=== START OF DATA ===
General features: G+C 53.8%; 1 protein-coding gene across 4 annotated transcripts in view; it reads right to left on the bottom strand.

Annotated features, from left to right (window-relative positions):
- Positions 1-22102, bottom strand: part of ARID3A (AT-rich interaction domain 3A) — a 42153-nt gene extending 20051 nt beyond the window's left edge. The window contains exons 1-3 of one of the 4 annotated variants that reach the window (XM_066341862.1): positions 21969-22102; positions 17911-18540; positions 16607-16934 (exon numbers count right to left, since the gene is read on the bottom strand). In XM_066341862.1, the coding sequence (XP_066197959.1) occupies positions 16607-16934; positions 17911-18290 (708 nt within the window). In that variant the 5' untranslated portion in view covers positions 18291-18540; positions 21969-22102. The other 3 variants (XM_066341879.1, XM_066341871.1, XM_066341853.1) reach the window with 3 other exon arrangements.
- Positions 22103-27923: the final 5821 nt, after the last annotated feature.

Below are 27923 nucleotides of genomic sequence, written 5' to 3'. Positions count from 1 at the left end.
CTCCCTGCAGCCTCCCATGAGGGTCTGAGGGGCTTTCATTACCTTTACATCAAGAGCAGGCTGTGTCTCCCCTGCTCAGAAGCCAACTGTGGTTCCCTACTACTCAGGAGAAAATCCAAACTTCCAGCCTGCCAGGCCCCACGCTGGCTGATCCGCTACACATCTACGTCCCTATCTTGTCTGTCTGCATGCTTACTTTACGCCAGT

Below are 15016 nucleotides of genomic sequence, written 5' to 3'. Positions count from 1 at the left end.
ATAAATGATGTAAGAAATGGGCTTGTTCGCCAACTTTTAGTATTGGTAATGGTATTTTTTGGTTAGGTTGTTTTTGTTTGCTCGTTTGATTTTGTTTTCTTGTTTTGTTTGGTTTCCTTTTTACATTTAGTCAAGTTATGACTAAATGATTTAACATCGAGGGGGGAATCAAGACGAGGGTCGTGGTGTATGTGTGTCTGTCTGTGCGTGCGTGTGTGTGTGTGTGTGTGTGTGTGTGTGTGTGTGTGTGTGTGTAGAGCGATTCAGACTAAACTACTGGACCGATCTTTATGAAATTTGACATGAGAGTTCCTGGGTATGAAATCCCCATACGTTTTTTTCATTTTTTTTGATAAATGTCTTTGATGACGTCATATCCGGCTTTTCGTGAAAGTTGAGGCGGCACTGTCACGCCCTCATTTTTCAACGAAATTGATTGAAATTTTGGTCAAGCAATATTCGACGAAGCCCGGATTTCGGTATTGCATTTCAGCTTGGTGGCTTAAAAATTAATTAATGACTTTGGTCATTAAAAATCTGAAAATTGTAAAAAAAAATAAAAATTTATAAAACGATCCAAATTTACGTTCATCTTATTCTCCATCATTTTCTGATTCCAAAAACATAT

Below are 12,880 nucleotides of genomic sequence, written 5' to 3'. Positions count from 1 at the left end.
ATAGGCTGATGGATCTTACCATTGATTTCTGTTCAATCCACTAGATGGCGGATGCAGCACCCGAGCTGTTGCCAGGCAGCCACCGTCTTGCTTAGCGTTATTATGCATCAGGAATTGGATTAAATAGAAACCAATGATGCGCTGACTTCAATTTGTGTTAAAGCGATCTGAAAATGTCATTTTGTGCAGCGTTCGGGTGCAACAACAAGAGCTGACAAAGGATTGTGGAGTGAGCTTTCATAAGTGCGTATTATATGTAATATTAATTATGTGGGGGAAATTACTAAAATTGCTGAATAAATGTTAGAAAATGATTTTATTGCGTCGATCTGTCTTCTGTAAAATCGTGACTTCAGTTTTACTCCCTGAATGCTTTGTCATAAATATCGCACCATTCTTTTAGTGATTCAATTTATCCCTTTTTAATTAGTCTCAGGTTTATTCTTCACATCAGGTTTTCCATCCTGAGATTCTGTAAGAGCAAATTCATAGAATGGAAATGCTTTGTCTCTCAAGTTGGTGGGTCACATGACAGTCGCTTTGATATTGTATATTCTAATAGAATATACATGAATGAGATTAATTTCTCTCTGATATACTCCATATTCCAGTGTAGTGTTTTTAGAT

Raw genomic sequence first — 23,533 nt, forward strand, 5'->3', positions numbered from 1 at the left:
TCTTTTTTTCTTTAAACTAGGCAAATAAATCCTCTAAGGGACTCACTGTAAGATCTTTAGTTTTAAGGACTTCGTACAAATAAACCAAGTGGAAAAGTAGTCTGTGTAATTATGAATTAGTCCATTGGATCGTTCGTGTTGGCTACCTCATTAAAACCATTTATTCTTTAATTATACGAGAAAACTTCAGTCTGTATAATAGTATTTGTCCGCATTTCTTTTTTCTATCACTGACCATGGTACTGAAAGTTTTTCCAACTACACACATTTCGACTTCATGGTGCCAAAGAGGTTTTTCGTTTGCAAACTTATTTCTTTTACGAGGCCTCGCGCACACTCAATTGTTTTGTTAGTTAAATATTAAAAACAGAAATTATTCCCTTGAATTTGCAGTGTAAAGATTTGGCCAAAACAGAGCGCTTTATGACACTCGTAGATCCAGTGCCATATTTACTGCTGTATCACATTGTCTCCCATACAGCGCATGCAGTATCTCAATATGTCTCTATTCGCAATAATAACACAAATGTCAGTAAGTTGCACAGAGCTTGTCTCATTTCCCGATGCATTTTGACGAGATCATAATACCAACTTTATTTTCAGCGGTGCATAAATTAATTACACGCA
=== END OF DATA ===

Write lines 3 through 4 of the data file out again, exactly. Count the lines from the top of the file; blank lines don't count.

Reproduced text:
- Positions 1-22102, bottom strand: part of ARID3A (AT-rich interaction domain 3A) — a 42153-nt gene extending 20051 nt beyond the window's left edge. The window contains exons 1-3 of one of the 4 annotated variants that reach the window (XM_066341862.1): positions 21969-22102; positions 17911-18540; positions 16607-16934 (exon numbers count right to left, since the gene is read on the bottom strand). In XM_066341862.1, the coding sequence (XP_066197959.1) occupies positions 16607-16934; positions 17911-18290 (708 nt within the window). In that variant the 5' untranslated portion in view covers positions 18291-18540; positions 21969-22102. The other 3 variants (XM_066341879.1, XM_066341871.1, XM_066341853.1) reach the window with 3 other exon arrangements.
- Positions 22103-27923: the final 5821 nt, after the last annotated feature.